ANY OTHER FAMILY by Eleanor Brown

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Sometimes a book slump can be blamed on external factors, like stress or health or distractions. But sometimes, a book slump can be blamed on a book! The latest reason for my seemingly endless book slump fell into the latter category. I read Any Other Family by Eleanor Brown, and it took me three weeks to get through it. It was just a slog.

Why I picked it up: I liked the premise a lot and the library hold came through.

Any Other Family is about an unconventional family with four children. The kids have the same birth parents, but they have been adopted by three different parents: Ginger, who adopted the oldest, a girl; Tabitha/Perry, who adopted boy/girl twins; and Elizabeth/John, who adopted the youngest, a girl. Tabitha has worked very hard to ensure that the children feel part of a bigger family, hosting everyone for dinners on Sunday nights and organizing a vacation for everyone in Aspen. When Any Other Family opens, the extended group has just arrived at the vacation home. Shortly afterwards, the adults learn that the birth mother is pregnant again and plans to give the fifth child up for adoption too. The book covers the two-week vacation, during which the parents try to determine who should adopt the fifth child and the women confront each other over their different parenting styles and the way they relate to each other.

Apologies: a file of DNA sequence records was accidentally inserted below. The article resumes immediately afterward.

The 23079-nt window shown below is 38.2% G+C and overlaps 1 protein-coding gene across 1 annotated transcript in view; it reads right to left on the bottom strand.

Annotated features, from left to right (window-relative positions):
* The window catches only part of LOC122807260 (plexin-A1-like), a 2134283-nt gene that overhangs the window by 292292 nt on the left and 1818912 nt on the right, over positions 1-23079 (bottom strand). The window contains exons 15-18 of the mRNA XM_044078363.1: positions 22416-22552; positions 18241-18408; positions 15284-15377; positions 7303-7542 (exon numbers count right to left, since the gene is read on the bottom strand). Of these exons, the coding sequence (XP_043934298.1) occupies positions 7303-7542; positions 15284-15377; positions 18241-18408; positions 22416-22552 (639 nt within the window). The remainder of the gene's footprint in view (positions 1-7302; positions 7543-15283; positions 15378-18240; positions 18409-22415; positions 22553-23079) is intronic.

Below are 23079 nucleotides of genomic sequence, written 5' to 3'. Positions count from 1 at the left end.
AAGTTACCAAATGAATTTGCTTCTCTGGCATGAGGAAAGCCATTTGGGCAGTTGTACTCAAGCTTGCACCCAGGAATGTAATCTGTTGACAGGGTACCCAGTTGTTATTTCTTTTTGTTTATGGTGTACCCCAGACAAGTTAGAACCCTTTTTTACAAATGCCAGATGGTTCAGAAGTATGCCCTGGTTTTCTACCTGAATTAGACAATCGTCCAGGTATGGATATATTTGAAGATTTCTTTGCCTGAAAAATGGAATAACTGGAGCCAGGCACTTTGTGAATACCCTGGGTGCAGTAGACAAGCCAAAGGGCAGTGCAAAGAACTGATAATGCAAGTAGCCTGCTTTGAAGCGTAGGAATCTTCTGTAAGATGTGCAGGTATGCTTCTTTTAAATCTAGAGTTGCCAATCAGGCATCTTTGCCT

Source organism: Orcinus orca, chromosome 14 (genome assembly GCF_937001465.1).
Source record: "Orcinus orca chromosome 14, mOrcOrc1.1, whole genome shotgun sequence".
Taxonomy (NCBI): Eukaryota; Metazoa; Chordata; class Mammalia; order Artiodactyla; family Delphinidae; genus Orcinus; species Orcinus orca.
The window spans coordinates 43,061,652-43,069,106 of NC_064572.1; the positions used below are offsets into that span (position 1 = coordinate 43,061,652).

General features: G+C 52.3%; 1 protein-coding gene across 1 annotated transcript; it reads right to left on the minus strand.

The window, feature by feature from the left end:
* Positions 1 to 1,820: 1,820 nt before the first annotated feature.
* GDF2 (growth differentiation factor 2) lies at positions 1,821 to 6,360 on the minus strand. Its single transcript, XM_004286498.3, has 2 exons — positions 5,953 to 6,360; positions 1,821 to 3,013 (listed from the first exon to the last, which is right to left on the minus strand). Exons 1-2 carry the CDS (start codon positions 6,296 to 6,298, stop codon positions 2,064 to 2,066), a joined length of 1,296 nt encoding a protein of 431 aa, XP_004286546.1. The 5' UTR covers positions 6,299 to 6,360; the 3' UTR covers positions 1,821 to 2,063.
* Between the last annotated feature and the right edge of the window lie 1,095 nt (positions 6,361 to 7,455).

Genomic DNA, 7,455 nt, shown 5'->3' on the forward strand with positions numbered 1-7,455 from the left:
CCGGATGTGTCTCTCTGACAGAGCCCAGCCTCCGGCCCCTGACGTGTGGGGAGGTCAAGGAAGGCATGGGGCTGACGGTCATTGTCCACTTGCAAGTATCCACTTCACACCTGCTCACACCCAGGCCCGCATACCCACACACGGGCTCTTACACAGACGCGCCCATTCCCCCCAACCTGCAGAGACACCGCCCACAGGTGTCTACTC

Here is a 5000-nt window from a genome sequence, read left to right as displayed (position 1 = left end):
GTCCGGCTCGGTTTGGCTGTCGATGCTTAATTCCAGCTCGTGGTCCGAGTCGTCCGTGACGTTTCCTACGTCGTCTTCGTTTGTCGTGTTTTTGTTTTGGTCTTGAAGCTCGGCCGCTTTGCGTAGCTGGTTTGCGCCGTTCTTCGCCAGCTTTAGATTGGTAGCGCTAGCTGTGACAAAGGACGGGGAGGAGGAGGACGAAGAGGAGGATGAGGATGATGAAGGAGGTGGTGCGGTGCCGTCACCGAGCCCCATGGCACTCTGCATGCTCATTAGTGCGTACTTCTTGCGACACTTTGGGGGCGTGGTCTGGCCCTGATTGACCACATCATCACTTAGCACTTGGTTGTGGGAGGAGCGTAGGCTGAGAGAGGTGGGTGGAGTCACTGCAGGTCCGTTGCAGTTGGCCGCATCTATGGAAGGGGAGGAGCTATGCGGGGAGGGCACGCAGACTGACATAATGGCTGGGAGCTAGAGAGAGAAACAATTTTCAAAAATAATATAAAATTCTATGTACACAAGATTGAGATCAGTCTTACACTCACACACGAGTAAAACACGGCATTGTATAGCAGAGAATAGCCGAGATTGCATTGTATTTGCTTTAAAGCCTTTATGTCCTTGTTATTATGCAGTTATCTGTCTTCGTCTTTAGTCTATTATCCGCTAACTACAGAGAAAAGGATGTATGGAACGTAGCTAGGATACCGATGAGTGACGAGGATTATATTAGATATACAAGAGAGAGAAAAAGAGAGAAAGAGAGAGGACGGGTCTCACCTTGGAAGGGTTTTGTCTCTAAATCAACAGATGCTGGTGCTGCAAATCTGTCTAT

I can’t really explain why Any Other Family was so tedious, but it really was. I usually like character-driven stories in which not much happens, and not much happens in this one, for sure. But it’s just so relentlessly analytical and contemplative and repetitive. I understood these three women pretty well by halfway through and didn’t really need another 150 pages inside their heads. Also, I think Brown could have delved more into adoption and identity rather than focusing on their different parenting styles. I wanted to know more about how the kids related to their parents and each other, and the role the birth mother played in all of their lives. Instead, she was hardly discussed. The book had such an interesting premise but I felt like the execution barely scratched the surface of the interesting stuff and focused instead on minutiae that was less compelling. It took me forever to finish and I was even sort of skimming by the time I was done.

In the end, this one just wasn’t for me.

Any Other Family was the 48th book of 2022.